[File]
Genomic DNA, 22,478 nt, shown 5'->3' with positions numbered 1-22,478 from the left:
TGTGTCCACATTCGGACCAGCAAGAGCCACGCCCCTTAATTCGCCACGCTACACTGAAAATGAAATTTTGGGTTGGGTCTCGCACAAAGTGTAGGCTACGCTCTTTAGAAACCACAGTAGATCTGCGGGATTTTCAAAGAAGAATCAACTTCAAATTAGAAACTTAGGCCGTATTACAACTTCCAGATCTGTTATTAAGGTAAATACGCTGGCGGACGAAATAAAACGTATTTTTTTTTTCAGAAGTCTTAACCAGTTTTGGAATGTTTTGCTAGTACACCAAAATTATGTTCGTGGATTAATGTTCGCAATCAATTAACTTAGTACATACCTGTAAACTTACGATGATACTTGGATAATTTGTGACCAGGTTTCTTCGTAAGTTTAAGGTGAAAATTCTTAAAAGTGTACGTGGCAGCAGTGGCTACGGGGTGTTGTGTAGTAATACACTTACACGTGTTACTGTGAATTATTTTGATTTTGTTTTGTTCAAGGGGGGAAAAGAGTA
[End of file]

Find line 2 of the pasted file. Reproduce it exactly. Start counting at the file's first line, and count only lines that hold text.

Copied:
TGTGTCCACATTCGGACCAGCAAGAGCCACGCCCCTTAATTCGCCACGCTACACTGAAAATGAAATTTTGGGTTGGGTCTCGCACAAAGTGTAGGCTACGCTCTTTAGAAACCACAGTAGATCTGCGGGATTTTCAAAGAAGAATCAACTTCAAATTAGAAACTTAGGCCGTATTACAACTTCCAGATCTGTTATTAAGGTAAATACGCTGGCGGACGAAATAAAACGTATTTTTTTTTTCAGAAGTCTTAACCAGTTTTGGAATGTTTTGCTAGTACACCAAAATTATGTTCGTGGATTAATGTTCGCAATCAATTAACTTAGTACATACCTGTAAACTTACGATGATACTTGGATAATTTGTGACCAGGTTTCTTCGTAAGTTTAAGGTGAAAATTCTTAAAAGTGTACGTGGCAGCAGTGGCTACGGGGTGTTGTGTAGTAATACACTTACACGTGTTACTGTGAATTATTTTGATTTTGTTTTGTTCAAGGGGGGAAAAGAGTA